by Mary Griggs
One little known aspect of the policy against “homosexuality” for the US military was that service members who were discharged for being gay or lesbian, had their separation pay cut in half. The policy, which was not part of the “Don’t Ask, Don’t Tell” statute was, therefore, not changed with the law was repealed.
Laura Schauer Ives, managing attorney for the ACLU of New Mexico, rightly called this a “double dose of discrimination.” The ACLU The American Civil Liberties Union and the ACLU of New Mexico had filed a class action lawsuit against the policy.
Under the settlement all service members covered by the lawsuit will be contacted by the government and notified that they are eligible to opt in to the settlement and receive 100 percent of the separation pay that they would have received had they been discharged for any other honorable reason. Federal law entitles service members to separation pay if they have been involuntarily and honorably discharged from the military after completing at least six years of service in order to help ease their transition to civilian life.
Ending Don’t Ask, Don’t Tell was a step in the right direction and this ruling is another step in the right direction. Unfortunately, the continuation of the Defense of Marriage Act means that LGBT service members continue to face discrimination.
The Defense of Marriage Act (DOMA) singles out lawfully married same-sex couples for discriminatory treatment under federal law, thereby denying them more than 1100 federal protections and responsibilities that would otherwise apply to them once legally married. Not only does DOMA allow states to refuse to recognize valid civil marriages of same-sex couples, it removes all same-sex couples, even those who have taken on the serious legal responsibilities of civil marriage and are recognized as married under state law, out of all federal statutes, regulations, and rulings applicable to all other married people.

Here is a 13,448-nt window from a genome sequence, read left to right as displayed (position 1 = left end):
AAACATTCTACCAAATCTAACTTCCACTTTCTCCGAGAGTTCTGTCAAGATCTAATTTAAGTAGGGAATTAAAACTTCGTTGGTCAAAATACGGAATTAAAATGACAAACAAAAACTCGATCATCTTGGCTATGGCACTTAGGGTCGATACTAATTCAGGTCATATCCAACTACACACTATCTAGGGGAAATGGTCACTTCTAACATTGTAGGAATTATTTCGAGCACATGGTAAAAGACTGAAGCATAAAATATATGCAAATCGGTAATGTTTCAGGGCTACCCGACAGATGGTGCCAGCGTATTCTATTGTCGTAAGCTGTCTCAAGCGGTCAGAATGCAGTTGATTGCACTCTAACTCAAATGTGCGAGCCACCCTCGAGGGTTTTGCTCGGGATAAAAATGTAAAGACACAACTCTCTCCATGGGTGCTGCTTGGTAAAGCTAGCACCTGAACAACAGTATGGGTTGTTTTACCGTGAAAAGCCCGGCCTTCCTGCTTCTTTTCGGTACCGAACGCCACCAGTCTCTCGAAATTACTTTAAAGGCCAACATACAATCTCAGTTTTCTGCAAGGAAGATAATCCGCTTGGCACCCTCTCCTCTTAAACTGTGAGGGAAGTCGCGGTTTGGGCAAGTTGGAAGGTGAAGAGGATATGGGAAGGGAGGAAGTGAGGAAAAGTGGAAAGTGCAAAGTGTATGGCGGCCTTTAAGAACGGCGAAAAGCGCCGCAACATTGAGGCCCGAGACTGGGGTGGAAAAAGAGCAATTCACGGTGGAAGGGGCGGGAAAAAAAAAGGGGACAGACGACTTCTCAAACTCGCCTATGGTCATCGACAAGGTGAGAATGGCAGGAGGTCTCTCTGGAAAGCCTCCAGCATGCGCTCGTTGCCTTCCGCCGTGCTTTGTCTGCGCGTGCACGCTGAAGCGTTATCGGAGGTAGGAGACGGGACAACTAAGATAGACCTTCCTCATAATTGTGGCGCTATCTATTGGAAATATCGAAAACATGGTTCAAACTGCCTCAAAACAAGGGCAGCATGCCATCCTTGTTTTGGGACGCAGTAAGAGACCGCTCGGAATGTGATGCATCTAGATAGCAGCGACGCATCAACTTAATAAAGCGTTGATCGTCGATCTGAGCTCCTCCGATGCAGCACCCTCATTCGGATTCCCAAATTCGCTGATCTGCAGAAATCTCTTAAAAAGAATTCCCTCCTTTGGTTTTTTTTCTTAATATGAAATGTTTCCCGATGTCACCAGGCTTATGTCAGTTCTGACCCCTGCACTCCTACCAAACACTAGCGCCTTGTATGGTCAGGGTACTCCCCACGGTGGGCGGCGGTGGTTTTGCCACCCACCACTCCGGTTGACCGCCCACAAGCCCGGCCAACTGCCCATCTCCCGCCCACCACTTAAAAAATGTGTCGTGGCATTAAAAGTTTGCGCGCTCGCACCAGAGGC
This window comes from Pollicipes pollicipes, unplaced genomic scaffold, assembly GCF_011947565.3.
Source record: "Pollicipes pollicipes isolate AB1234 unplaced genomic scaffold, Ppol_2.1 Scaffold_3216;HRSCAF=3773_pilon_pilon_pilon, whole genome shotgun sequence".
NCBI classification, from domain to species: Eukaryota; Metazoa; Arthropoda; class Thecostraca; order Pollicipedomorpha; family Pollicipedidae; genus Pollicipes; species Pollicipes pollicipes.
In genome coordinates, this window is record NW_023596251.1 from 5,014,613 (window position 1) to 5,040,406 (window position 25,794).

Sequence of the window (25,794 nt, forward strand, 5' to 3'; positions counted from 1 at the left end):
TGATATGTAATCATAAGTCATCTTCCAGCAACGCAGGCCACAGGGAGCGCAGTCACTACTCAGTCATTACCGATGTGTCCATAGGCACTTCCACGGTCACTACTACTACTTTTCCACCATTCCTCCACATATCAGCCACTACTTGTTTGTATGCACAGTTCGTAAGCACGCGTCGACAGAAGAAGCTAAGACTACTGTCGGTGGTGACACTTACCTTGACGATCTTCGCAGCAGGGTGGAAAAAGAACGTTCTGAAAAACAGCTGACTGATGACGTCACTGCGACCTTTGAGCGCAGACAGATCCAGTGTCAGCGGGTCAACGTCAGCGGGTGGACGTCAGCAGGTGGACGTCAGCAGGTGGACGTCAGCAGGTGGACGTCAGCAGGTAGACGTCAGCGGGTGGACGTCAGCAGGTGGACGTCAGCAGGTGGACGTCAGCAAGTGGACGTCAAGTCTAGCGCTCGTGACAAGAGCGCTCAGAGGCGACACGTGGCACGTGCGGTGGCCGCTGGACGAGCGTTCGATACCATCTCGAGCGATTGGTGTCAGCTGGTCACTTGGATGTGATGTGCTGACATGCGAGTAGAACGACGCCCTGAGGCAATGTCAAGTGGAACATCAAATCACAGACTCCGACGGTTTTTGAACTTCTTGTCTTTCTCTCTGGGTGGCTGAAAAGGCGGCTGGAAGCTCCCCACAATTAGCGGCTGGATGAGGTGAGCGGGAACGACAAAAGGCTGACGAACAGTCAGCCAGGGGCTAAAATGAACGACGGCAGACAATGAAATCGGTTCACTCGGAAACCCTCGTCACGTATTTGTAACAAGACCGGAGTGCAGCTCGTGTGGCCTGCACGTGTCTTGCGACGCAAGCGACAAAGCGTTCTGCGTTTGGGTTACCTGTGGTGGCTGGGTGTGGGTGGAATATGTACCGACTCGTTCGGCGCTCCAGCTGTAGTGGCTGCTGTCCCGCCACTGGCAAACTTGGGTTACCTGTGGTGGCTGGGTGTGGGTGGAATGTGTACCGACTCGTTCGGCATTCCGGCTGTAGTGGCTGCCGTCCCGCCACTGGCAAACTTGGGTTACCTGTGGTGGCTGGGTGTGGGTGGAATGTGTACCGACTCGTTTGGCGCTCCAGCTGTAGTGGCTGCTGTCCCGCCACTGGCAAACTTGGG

Because of DOMA, the US military is barred from doing what is best for unit cohesion and morale, which is to treat all personnel and their families fairly and equally. The partners and families of LGBT personnel are restricted from accessing the vast resources offered to most military families, like on base commissary, dependent medical care and the support of other’s similarly situated. Worse, they are denied access to crucial information about deployed family members, including their status, condition, return dates or even whether they have been killed. Finally, they are denied their spousal right to veteran’s benefits and social security.
The basic mission of the military is to provide the forces needed to deter war and to protect the security of the United States. They are volunteers, who join in the knowledge that they may be asked to lay down their lives so that the rest of us may live in peace. Some see the military as a calling and too many have returned to their homeland after having left body parts in foreign lands. A lamentable number never return at all.
Those who put on the uniform are heroes. They should not be treated like second-class citizens because of their sexual orientation. If we are serious about honoring them and the values they defend, the time to repeal DOMA is now.